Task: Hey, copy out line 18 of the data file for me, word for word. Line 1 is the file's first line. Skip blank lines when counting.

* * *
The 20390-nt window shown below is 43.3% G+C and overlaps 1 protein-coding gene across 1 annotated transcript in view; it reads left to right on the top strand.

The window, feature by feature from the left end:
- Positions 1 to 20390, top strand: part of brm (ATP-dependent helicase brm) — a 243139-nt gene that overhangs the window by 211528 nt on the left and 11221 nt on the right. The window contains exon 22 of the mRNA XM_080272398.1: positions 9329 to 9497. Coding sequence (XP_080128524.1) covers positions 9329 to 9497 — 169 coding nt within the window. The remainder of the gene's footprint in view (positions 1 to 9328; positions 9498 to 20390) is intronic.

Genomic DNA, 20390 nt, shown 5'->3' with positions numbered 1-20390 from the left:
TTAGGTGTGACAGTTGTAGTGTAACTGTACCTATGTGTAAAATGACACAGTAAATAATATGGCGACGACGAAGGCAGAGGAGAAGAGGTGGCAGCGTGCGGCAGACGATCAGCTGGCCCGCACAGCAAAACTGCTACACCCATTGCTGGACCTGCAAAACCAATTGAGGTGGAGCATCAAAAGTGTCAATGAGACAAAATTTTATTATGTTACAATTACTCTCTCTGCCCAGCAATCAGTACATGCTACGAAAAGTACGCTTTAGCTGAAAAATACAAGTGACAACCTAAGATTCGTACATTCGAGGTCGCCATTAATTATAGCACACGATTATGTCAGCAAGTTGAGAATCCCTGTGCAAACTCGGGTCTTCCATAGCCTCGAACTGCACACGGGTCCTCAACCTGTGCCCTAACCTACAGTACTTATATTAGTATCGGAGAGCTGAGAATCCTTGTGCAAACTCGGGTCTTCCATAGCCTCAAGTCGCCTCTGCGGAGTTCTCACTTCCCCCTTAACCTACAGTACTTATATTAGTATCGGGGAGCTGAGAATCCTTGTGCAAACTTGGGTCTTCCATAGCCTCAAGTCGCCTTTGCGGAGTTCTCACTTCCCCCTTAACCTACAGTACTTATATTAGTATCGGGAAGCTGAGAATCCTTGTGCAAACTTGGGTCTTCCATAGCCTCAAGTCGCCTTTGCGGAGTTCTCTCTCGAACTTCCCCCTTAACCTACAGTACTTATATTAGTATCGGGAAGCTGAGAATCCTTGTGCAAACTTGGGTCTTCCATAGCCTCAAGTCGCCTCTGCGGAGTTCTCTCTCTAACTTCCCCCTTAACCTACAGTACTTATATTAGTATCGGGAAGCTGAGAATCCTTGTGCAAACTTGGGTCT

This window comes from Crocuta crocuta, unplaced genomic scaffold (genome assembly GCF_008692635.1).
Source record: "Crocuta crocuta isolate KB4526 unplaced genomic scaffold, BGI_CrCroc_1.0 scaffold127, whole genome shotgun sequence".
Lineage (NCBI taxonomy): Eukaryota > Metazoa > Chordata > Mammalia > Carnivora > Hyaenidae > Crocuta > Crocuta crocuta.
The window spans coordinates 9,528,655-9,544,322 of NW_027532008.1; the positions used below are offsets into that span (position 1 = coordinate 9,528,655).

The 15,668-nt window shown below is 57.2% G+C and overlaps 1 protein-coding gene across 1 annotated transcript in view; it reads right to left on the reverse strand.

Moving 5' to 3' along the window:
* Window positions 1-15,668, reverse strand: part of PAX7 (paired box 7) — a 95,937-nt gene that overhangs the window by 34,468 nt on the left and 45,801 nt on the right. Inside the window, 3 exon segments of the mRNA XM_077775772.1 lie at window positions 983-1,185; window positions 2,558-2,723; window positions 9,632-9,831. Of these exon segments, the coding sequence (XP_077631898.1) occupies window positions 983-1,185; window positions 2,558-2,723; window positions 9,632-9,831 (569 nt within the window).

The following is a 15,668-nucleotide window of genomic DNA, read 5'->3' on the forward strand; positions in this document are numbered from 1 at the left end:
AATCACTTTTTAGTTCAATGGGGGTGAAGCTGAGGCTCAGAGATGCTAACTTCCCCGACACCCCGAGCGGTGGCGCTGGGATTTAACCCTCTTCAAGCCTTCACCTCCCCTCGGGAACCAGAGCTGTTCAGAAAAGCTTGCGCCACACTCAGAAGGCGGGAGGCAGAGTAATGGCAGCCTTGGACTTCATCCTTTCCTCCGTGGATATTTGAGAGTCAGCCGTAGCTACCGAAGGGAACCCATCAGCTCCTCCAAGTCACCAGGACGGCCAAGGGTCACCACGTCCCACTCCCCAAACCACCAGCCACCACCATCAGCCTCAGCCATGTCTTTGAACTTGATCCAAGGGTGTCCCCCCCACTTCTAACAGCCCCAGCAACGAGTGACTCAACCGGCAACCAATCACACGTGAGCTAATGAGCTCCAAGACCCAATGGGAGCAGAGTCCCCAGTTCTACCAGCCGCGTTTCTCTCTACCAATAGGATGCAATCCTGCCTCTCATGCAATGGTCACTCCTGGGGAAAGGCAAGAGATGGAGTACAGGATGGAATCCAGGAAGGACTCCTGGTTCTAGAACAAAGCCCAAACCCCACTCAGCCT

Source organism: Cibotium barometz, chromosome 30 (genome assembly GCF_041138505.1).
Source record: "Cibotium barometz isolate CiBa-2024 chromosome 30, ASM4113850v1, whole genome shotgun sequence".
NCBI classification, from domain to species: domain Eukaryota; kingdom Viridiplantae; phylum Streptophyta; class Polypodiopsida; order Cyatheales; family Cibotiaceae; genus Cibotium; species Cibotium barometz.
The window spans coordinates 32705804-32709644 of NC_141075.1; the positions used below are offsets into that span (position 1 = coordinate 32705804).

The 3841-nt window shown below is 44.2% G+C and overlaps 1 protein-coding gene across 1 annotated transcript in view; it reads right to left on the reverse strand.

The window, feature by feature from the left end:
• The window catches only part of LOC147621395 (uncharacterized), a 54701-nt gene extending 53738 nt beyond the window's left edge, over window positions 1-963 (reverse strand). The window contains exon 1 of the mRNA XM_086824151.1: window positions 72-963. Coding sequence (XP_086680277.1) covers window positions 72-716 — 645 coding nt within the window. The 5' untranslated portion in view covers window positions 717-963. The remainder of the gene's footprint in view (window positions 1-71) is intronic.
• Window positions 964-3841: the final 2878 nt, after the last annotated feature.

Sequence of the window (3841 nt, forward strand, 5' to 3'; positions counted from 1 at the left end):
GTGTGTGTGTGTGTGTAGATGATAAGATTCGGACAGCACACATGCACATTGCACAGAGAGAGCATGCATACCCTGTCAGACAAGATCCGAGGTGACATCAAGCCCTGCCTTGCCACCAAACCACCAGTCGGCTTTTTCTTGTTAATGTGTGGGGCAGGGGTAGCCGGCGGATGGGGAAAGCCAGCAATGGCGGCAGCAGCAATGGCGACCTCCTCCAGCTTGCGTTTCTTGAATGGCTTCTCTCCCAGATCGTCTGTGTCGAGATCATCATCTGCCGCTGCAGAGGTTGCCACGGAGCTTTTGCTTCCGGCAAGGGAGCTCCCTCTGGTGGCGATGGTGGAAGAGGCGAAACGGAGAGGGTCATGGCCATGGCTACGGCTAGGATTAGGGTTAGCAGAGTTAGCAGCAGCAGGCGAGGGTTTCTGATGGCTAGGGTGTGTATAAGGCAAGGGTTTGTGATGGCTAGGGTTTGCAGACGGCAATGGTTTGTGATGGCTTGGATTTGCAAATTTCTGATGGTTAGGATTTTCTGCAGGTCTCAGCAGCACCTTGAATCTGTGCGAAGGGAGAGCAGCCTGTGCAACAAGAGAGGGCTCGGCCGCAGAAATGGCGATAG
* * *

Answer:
The window spans coordinates 32705804-32709644 of NC_141075.1; the positions used below are offsets into that span (position 1 = coordinate 32705804).